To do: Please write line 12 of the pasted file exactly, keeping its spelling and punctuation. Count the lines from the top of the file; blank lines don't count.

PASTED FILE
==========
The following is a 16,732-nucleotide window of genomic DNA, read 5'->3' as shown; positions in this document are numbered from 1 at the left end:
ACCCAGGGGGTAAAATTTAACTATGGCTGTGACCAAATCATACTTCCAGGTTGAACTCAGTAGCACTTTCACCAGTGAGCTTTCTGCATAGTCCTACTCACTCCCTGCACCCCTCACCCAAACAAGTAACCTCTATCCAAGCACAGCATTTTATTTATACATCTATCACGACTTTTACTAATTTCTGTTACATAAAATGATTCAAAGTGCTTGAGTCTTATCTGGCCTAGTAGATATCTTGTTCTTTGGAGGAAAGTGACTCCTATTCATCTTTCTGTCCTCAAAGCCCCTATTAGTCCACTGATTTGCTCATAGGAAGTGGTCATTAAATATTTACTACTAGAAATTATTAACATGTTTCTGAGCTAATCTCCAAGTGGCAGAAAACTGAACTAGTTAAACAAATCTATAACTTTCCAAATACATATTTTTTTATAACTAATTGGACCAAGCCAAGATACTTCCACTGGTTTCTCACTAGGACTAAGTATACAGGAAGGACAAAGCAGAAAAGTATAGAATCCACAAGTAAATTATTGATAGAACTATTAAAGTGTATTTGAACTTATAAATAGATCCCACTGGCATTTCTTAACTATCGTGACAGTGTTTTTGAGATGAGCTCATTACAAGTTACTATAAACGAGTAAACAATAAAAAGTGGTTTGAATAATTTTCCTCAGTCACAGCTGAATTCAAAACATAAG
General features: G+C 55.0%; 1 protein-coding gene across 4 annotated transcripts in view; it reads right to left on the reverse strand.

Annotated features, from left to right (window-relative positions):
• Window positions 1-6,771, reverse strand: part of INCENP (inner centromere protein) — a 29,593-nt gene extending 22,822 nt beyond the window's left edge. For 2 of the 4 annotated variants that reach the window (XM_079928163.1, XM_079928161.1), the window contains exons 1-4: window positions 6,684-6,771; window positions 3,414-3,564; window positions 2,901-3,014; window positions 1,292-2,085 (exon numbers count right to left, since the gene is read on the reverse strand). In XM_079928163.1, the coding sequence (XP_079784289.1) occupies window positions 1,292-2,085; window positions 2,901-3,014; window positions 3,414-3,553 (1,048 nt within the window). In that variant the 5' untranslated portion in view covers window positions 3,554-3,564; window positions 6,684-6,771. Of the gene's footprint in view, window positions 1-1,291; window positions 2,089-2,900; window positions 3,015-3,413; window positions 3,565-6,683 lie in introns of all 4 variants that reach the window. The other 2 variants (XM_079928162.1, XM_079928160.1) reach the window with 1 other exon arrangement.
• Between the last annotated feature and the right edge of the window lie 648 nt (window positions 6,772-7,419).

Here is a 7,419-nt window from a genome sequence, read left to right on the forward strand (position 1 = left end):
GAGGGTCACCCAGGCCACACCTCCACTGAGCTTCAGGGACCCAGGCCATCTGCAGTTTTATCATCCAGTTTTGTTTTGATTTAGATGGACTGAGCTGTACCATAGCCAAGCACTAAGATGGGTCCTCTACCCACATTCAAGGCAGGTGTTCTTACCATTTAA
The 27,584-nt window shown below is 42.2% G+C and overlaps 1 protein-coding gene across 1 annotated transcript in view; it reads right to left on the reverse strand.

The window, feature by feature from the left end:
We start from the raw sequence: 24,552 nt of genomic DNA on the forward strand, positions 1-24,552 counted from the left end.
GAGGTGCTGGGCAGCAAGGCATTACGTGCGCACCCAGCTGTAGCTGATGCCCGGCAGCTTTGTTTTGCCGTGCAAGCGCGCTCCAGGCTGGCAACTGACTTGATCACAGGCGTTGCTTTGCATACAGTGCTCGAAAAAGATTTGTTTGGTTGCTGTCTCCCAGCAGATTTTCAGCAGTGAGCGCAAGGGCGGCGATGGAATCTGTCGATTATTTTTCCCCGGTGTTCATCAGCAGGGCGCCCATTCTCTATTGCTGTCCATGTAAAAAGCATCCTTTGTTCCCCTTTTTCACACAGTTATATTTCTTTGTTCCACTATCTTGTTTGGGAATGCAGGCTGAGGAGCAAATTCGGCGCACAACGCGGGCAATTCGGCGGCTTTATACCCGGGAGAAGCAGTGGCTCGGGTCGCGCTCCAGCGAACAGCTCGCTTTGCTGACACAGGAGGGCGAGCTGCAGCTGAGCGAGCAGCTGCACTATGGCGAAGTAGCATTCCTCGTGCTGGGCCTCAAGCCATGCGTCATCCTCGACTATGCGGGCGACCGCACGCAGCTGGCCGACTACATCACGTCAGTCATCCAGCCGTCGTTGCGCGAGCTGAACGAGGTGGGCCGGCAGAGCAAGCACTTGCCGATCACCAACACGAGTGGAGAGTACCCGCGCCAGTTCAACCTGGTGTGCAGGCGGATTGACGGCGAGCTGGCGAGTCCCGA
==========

GAGGTGCTGGGCAGCAAGGCATTACGTGCGCACCCAGCTGTAGCTGATGCCCGGCAGCTTTGTTTTGCCGTGCAAGCGCGCTCCAGGCTGGCAACTGACTTGATCACAGGCGTTGCTTTGCATACAGTGCTCGAAAAAGATTTGTTTGGTTGCTGTCTCCCAGCAGATTTTCAGCAGTGAGCGCAAGGGCGGCGATGGAATCTGTCGATTATTTTTCCCCGGTGTTCATCAGCAGGGCGCCCATTCTCTATTGCTGTCCATGTAAAAAGCATCCTTTGTTCCCCTTTTTCACACAGTTATATTTCTTTGTTCCACTATCTTGTTTGGGAATGCAGGCTGAGGAGCAAATTCGGCGCACAACGCGGGCAATTCGGCGGCTTTATACCCGGGAGAAGCAGTGGCTCGGGTCGCGCTCCAGCGAACAGCTCGCTTTGCTGACACAGGAGGGCGAGCTGCAGCTGAGCGAGCAGCTGCACTATGGCGAAGTAGCATTCCTCGTGCTGGGCCTCAAGCCATGCGTCATCCTCGACTATGCGGGCGACCGCACGCAGCTGGCCGACTACATCACGTCAGTCATCCAGCCGTCGTTGCGCGAGCTGAACGAGGTGGGCCGGCAGAGCAAGCACTTGCCGATCACCAACACGAGTGGAGAGTACCCGCGCCAGTTCAACCTGGTGTGCAGGCGGATTGACGGCGAGCTGGCGAGTCCCGA